What Ford must have liked in these stories, was this idea of the cavalry doing a dangerous but necessary job in a hostile environment. But Ford had a far more humane vision than Bellah. To Ford the cavalry, or better: the cavalry fort, was a safe haven in the wilderness, a home and a hearth. There were no women in the original story, so Ford asked his screenwriters to develop a couple of female characters (the most important of them would be Thursday's daughter Philadelphia, played by a then 22-year old Shirley Temple). It wasn't the only change that was made. Fort Apache became the first of Ford’s films that is more sympathetic to the cause of the Indians; in the movie they’re no longer uniquely shown as a menace, but as human beings with legitimate complaints about the society of the white man. They're far removed from the cruel savages Bellah had created.

With much emphasis on daily life and the ceremonies and rituals within the confines of the army fort, the cavalry fort is almost treated as a family entity, with commander Thursday as the family father. There will be bad families, and bad family fathers, but in Ford’s vision the family is a sine qua non in the process towards civilization, with the father as an inevitable role model (3). Owen Thursday was not a good father (his stubbornness and lack of empathy ‘breaks’ the harmony of the army family), nor was he a capable commander, but at the same time was not a complete failure as either of the two: he loves his daughter and thinks he’s protecting her by suppressing her romance, and when all is lost, and he’s offered a horse (and a possibility to escape) by captain York, he returns to his men, proving that he at least is not a coward. In doing so, he indeed dies ‘gallantly’.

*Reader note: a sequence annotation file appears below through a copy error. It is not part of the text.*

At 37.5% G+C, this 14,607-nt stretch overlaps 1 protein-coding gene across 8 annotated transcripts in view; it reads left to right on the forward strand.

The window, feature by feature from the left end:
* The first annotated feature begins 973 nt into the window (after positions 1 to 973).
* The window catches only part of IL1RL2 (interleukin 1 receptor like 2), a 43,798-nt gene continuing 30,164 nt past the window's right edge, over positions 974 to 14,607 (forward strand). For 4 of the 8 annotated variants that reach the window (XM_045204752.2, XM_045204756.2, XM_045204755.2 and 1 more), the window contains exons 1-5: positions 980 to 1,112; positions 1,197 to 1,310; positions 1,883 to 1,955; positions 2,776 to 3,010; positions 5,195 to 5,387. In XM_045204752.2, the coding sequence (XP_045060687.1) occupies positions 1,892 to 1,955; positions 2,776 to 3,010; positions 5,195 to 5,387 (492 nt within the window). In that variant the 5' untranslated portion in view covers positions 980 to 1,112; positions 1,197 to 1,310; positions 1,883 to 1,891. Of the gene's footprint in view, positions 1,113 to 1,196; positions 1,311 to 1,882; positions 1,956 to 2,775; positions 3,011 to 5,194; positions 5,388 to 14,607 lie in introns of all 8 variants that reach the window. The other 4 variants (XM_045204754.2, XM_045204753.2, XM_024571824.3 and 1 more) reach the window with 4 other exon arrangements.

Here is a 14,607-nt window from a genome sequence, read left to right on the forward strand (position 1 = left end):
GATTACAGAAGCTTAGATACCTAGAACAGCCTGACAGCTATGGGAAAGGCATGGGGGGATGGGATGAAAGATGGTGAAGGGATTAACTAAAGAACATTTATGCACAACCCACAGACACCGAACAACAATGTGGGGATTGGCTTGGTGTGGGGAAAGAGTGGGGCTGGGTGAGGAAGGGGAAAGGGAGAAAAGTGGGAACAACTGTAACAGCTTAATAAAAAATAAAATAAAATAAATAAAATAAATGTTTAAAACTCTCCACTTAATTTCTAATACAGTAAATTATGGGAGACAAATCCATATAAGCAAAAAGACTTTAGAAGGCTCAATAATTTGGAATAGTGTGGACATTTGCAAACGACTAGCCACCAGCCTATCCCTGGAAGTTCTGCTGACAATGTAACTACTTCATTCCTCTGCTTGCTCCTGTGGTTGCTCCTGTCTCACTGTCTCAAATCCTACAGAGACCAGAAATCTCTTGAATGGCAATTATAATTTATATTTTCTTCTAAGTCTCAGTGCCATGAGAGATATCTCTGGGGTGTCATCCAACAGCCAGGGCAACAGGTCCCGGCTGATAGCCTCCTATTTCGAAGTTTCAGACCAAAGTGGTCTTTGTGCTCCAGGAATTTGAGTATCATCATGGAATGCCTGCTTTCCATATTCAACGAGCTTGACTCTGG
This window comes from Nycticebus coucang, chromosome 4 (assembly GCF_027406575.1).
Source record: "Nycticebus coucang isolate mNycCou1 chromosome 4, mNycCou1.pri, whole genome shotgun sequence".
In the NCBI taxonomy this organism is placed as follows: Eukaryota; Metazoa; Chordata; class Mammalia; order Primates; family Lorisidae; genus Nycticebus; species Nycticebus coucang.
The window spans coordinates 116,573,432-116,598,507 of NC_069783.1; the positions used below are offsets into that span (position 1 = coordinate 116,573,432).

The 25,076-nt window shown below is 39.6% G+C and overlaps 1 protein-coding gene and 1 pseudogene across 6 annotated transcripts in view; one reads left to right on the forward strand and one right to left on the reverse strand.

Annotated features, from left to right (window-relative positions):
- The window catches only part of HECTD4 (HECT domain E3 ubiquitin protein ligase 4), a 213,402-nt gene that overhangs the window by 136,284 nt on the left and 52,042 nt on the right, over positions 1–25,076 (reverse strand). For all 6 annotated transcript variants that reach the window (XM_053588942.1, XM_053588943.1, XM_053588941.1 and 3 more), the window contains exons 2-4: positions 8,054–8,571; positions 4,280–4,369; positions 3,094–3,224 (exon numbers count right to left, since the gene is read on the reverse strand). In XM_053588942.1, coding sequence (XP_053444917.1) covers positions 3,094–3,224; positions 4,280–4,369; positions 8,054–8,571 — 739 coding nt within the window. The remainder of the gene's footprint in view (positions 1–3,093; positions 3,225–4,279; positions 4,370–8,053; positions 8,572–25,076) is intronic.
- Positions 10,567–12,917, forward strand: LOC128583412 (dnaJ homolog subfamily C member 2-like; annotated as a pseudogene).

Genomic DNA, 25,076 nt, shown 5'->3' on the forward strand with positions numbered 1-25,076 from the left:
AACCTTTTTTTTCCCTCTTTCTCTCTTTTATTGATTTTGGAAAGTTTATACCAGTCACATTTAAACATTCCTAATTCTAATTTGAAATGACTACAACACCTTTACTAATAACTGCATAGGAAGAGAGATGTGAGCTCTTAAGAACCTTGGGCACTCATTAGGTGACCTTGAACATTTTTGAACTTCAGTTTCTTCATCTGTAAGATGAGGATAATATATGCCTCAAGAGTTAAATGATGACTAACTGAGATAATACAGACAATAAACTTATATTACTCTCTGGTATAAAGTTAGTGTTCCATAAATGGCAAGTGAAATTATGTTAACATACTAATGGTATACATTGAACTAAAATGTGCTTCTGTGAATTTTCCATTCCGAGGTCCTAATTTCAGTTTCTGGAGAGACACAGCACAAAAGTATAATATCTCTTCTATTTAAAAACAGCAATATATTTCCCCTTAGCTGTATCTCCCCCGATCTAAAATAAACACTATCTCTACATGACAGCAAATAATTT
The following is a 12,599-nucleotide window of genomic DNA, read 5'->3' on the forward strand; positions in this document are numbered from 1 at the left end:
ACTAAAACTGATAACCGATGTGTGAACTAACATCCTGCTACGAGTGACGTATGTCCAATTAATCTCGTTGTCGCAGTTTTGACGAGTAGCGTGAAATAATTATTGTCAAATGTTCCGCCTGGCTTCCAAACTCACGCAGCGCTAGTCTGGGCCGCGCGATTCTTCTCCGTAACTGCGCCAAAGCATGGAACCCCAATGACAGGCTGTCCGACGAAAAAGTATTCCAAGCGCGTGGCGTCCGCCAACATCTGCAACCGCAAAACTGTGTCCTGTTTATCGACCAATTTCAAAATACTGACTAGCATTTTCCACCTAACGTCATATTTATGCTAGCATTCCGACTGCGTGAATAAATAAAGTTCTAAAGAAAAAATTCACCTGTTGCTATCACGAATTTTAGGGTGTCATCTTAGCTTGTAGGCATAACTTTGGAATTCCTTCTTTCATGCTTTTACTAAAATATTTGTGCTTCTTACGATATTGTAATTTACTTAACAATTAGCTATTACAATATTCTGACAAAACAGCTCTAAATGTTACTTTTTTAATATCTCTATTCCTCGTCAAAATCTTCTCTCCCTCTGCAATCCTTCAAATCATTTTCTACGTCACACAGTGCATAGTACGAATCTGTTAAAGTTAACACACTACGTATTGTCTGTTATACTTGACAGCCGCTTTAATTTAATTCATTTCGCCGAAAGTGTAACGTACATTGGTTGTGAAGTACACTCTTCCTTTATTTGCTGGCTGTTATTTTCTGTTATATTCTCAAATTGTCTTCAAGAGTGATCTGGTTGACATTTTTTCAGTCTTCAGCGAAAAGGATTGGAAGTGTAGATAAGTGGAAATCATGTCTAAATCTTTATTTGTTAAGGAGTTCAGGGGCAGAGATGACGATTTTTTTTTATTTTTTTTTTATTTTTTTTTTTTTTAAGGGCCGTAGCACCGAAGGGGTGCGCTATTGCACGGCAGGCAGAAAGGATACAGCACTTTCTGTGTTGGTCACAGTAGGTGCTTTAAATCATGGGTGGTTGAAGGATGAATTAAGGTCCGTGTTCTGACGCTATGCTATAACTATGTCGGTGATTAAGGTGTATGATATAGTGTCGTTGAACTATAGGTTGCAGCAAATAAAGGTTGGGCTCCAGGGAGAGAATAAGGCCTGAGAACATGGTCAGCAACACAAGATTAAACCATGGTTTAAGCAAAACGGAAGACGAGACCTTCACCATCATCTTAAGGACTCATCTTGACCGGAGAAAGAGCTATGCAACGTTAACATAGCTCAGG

Fort Apache is not without flaws. Some of the more light-hearted scenes are more appropriate to vaudeville than serious filmmaking, but Ford uses them to illustrate the joyful atmosphere of daily life within the fort and luckily the more dramatic moments of the film are free from silliness. They’re also free of Ford’s (sometimes quite obtrusive) sentimentality. In Bellah's story, the twist ending is rather cynical. In Fort Apache it is repentant, contrite. We see bitterness in the face of Kirby York – who knew Owen Thursday personally – when he tells the newspaper men about the idealized image history has made of him. It’s as if Ford himself was surprised by the movie's bleakness; the other two parts of the Cavalry triptych, She wore a Yellow Ribbon and Rio Grande (although excellent films in their own right) would be more sentimental and traditional.

Fort Apache is the first of Ford’s truly reflective movies, in which he examines the great myths of the West (and the films made about it): people need myths, he seems to say, but they also need insight in the way these myths were created. Therein lies the greatness of this movie, one of Ford’s richest and finest. 


* (1) Some sources mention that Fonda was offered the York part first, but yielded the more sympathetic part to his co-actor, preferring the more complex part of Thursday. See for instance: Allen Eyles, A Man a horse and a Gun, in: They Went That-A-Way, London 1982.

* (2) For Bellah and the differences between the story and the movie, see: Gary Willis, John Wayne's America, 1997, New York, p. 165-176

* (3) See: William T. Pilkington, Fort Apache, in: Western Movies, edited by W.T. Pilkington and Don Graham, 1979, University of New Mexico press.